The Court at a Crossroads

In an increasingly global, interconnected world where national borders seem to mean less with each passing day, the Supreme Court is grappling with what to do about foreign legal precedent. The justices differ starkly on whether the Court should look to foreign law to inform its decisions or ignore precedent from other countries when interpreting the Constitution. Is there light at the end of the tunnel for the Supreme Court when it comes to the use of foreign law?

By Adam Liptak

Winter 2009

On July 19, 2005, the same day that John G. Roberts, Jr. was nominated  to the Supreme Court, Congress held a hearing on an issue that would prove to be a highlight of the future chief justice’s confirmation hearings.

The House Judiciary Committee has, it turns out, a “Subcommittee on the Constitution,” and it had invited four scholars to testify on a proposed resolution condemning  the citation of foreign law by American courts. The subcommittee’s former chairman, Steve Chabot, Republican of Ohio, set the tone in the opening minutes.

“By looking to and relying on the decisions of foreign courts in the interpretation of our Constitution of the United States,” he said, “the judiciary is not only undermining the vision of our Founding Fathers but is chipping away at the core principles on which this country was founded, chipping away at our nation’s sovereignty and independence.”

The hearing was stacked in favor of that perspective, with three of the witnesses competing only in the vehemence of their denunciation of Supreme Court decisions that took into account the views of foreign courts in death penalty and gay rights cases. The exception was Sarah H. Cleveland, who is now the Louis Henkin Professor of Human and Constitutional Rights at Columbia Law School and co-director of its Human Rights Institute. Her testimony was crisp and forthright, and it cannot have endeared her to Mr. Chabot.

“The resolution is contrary to over 200 years of American constitutional tradition,” she told the subcommittee. “Since the founding of this country, the federal courts routinely have considered foreign sources of law in resolving constitutional questions.”

Cleveland listed some towering figures in American law who had done just that—Chief Justices John Marshall, Roger Taney, and Earl Warren, along with Justices Joseph Story, Benjamin Cardozo, Felix Frankfurter, and Robert Jackson—and noted that seven members of the Supreme Court sitting in 2005 had supported the practice. “Indeed,” Cleveland said, “it is the critics of the practice who are the innovators now.”

The resolution on citation of foreign precedent by U.S. courts died in committee, but the issue remains alive. In Congress, the press, the law reviews, and at the Law School, the question of when and how American courts should make use of international and foreign legal materials continues to reverberate.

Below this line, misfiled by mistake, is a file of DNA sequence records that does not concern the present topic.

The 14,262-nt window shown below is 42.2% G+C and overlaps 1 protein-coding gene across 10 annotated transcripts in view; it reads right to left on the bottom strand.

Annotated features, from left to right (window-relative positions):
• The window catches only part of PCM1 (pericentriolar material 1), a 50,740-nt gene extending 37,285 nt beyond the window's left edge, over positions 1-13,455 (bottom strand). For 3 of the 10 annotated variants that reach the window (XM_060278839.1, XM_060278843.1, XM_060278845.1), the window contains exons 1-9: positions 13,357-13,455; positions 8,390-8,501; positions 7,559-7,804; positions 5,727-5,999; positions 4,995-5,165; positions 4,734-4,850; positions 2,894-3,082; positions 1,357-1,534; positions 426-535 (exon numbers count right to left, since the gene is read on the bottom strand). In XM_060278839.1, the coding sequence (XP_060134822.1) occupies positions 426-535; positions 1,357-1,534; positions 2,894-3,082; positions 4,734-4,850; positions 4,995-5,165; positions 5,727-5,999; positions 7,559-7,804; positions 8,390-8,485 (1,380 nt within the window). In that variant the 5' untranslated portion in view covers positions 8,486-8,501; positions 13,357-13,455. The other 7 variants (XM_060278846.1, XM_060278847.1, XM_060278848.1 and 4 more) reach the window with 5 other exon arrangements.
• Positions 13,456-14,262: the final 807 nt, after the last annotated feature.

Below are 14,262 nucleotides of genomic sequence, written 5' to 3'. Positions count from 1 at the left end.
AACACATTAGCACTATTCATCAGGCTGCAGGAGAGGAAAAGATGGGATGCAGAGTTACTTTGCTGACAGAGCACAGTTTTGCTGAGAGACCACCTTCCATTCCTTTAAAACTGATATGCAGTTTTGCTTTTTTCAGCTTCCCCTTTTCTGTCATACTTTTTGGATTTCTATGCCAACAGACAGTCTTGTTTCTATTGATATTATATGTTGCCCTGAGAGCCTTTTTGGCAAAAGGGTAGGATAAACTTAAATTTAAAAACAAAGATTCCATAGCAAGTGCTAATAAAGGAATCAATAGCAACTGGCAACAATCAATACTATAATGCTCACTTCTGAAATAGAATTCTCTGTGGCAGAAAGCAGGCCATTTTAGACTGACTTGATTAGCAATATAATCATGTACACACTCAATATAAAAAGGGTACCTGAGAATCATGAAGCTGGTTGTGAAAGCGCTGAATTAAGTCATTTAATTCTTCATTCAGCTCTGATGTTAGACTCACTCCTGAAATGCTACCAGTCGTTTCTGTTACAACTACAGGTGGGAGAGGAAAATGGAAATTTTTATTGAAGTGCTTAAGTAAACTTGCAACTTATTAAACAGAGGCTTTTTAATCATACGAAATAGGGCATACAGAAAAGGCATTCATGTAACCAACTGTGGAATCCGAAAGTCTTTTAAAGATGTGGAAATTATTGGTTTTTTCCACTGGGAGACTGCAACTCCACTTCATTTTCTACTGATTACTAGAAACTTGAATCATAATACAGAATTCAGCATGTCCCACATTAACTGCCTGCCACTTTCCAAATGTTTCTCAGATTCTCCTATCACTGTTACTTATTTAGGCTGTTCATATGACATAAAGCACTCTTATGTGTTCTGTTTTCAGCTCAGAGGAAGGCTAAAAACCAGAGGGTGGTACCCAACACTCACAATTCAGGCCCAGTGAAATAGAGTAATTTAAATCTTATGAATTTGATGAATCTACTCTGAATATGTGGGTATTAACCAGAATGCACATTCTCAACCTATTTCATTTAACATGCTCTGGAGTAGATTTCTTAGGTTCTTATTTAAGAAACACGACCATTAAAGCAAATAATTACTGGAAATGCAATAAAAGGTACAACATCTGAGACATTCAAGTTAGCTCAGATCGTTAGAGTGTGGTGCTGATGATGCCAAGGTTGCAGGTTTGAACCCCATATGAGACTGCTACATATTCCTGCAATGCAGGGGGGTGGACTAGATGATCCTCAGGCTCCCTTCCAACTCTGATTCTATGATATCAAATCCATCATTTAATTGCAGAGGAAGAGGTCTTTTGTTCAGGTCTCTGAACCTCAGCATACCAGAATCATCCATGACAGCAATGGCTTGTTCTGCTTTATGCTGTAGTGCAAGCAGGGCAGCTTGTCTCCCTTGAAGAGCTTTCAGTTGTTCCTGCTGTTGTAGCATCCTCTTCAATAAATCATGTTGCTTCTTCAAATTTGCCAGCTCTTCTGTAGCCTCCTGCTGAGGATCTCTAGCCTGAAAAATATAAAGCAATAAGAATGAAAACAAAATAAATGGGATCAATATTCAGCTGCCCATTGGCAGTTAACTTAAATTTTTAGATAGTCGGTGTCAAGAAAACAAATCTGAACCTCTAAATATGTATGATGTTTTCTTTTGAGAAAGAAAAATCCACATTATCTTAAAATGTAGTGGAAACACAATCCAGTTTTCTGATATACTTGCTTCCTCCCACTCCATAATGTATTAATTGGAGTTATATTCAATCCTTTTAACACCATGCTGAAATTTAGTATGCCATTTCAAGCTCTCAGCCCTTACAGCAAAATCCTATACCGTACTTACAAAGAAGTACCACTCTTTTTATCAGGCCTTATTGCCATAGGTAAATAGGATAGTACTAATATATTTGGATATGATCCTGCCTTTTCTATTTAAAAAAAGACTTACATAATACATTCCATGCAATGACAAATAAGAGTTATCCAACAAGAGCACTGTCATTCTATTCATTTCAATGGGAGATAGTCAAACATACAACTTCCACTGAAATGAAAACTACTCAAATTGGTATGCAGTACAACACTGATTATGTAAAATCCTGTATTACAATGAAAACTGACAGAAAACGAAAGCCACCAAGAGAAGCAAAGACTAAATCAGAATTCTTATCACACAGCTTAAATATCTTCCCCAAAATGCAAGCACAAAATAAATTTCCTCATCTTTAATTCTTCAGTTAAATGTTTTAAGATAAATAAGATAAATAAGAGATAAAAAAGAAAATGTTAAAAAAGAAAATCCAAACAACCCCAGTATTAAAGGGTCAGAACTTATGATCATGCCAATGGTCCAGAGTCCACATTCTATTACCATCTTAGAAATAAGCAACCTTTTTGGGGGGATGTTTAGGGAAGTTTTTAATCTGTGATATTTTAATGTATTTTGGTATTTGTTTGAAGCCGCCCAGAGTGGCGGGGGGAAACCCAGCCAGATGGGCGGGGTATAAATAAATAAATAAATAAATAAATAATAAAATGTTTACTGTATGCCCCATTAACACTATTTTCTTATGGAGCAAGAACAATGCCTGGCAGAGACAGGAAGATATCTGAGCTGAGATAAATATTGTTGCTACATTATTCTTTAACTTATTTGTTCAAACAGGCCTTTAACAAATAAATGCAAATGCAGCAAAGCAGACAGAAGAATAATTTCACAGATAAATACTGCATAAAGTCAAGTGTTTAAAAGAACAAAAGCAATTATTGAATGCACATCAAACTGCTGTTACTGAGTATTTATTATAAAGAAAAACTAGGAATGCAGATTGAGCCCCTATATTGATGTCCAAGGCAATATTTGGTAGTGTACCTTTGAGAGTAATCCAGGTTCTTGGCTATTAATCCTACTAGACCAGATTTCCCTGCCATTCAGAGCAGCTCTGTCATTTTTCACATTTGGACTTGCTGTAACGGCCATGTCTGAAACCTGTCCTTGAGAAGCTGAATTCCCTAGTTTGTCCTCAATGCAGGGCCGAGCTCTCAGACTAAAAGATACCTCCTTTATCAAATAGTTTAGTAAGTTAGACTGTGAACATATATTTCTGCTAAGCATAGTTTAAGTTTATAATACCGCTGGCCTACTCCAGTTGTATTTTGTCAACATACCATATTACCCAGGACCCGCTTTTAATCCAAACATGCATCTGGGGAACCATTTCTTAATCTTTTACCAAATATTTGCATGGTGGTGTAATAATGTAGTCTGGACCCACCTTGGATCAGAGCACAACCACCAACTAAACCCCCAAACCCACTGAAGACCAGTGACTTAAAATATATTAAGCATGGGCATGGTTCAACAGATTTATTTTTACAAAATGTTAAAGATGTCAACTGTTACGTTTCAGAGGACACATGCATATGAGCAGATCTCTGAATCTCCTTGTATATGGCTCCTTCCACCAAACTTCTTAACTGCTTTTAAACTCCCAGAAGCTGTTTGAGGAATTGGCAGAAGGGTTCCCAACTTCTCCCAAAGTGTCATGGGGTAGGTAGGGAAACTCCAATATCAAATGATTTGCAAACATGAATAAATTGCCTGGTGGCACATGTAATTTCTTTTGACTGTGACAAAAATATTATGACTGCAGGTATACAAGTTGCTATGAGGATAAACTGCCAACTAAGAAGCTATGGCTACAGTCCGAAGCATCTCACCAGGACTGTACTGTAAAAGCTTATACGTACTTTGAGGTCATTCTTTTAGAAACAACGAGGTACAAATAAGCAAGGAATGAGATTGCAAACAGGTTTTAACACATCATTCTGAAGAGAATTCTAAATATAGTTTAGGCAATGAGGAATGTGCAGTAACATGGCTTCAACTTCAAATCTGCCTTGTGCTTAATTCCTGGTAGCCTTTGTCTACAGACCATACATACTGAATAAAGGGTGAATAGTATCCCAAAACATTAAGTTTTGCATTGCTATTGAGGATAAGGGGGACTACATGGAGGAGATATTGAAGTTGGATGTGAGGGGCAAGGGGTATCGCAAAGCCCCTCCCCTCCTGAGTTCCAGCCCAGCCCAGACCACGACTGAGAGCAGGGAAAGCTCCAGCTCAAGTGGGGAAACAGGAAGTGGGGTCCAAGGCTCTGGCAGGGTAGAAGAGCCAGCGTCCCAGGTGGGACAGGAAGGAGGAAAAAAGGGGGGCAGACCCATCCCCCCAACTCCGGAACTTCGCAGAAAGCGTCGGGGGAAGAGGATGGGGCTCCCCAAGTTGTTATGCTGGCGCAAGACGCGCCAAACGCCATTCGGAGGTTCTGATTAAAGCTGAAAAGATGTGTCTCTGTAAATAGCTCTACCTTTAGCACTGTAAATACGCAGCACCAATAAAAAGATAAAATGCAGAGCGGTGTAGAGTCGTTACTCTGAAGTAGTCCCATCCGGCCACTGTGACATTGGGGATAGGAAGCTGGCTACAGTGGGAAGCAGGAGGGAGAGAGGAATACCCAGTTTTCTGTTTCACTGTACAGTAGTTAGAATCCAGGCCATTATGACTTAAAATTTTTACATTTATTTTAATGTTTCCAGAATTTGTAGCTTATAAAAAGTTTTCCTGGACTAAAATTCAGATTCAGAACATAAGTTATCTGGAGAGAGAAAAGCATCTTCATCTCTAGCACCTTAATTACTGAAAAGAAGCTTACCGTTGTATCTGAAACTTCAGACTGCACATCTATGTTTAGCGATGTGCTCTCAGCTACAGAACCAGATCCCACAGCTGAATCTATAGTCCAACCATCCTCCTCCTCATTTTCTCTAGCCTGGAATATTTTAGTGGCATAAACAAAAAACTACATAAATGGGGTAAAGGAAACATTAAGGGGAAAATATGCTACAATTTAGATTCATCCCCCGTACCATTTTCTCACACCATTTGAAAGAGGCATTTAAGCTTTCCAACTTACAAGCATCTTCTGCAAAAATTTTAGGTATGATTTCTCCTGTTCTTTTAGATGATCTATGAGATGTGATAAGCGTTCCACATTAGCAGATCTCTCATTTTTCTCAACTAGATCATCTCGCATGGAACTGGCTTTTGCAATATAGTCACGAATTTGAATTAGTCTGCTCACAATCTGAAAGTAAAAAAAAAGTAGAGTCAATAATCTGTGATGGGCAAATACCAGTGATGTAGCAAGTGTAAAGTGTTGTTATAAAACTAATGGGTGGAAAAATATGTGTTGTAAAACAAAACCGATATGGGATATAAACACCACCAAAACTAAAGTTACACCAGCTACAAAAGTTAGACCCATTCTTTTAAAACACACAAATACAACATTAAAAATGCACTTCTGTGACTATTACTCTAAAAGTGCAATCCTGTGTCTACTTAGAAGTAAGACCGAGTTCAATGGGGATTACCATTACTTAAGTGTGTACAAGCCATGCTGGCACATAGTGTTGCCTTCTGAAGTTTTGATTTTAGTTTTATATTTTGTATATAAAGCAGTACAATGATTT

The popular debate on the topic, as several Columbia Law School professors pointed out in interviews, is freighted with misconceptions. One, as Cleveland told the subcommittee, is that the phenomenon of citing to foreign law is new. A second misnomer is that to cite a decision is to be bound by it.

But there is something broader going on, says Matthew Waxman, an associate professor at the Law School. “The U.S. legal academy is overwhelmingly internationalist and cosmopolitan in outlook,” he notes, “whereas a sizeable segment of the American polity is nationalist and even proud of American exceptionalism.”

The current controversy arose in a limited set of quite well-publicized Supreme Court cases.

“It’s mostly about the death penalty—that’s where it started,” says George P. Fletcher, the Cardozo Professor of Jurisprudence.

Justice Anthony M. Kennedy, writing for the majority in Roper v. Simmons, the 2005 decision striking down the death penalty for juvenile offenders, tried to use careful language.

“The opinion of the world community,” he wrote, “while not controlling our outcome, does provide respected and significant confirmation for our own conclusions.”

That wasn’t careful enough for Justice Antonin Scalia, who dissented. “The basic premise of the Court’s argument—that American law should conform to the laws of the rest of the world—ought to be rejected out of hand,” he wrote.

There was a similar exchange in Lawrence v. Texas, the 2003 decision striking down a Texas sodomy law that criminalized sexual intimacy by same-sex couples. In his decision for the majority, Kennedy cited a series of decisions from the European Court of Human Rights. “The right the petitioners seek in this case,” Kennedy wrote, “has been accepted as an integral part of human freedom in many other countries.”

Scalia, dissenting, said the discussion of foreign law in Lawrence was “dangerous dicta.” The Supreme Court, he said, quoting from a concurrence Justice Clarence Thomas had filed a year before, “should not impose foreign moods, fads, or fashions on Americans.”

Professor Cleveland notes that Scalia’s role in creating and stoking the debate cannot be underestimated. “A lot of it has to do with the presence of Justice Scalia on the Court,” she says. “His position has fed into hot-button social controversies in the United States—the death penalty, gay rights, abortion.”

In addition to Thomas, Scalia can count Chief Justice Roberts and Justice Samuel A. Alito, Jr. as allies in his opposition to the citation of foreign law. The Court’s more liberal members—including Justices John Paul Stevens, David H. Souter, Ruth Bader Ginsburg ’59, and Stephen G. Breyer—have endorsed Kennedy’s view, as had Justice Sandra Day O’Connor before her retirement. Chief Justice William H. Rehnquist, who died in 2005, made statements on both sides of the issue.

In academic circles, even some conservative scholars generally opposed to the
citation of foreign authority in constitutional cases have said they might make an exception for the provision at issue in Roper—the Eighth Amendment’s ban on cruel and unusual punishment. Steven G. Calabresi, a founder of the Federalist Society and a law professor at Northwestern, is one example. “It would be odd to say,” Professor Trevor W. Morrison ’98 notes, “that it’s categorically impermissible to take account of foreign law in considering evolving standards of decency.”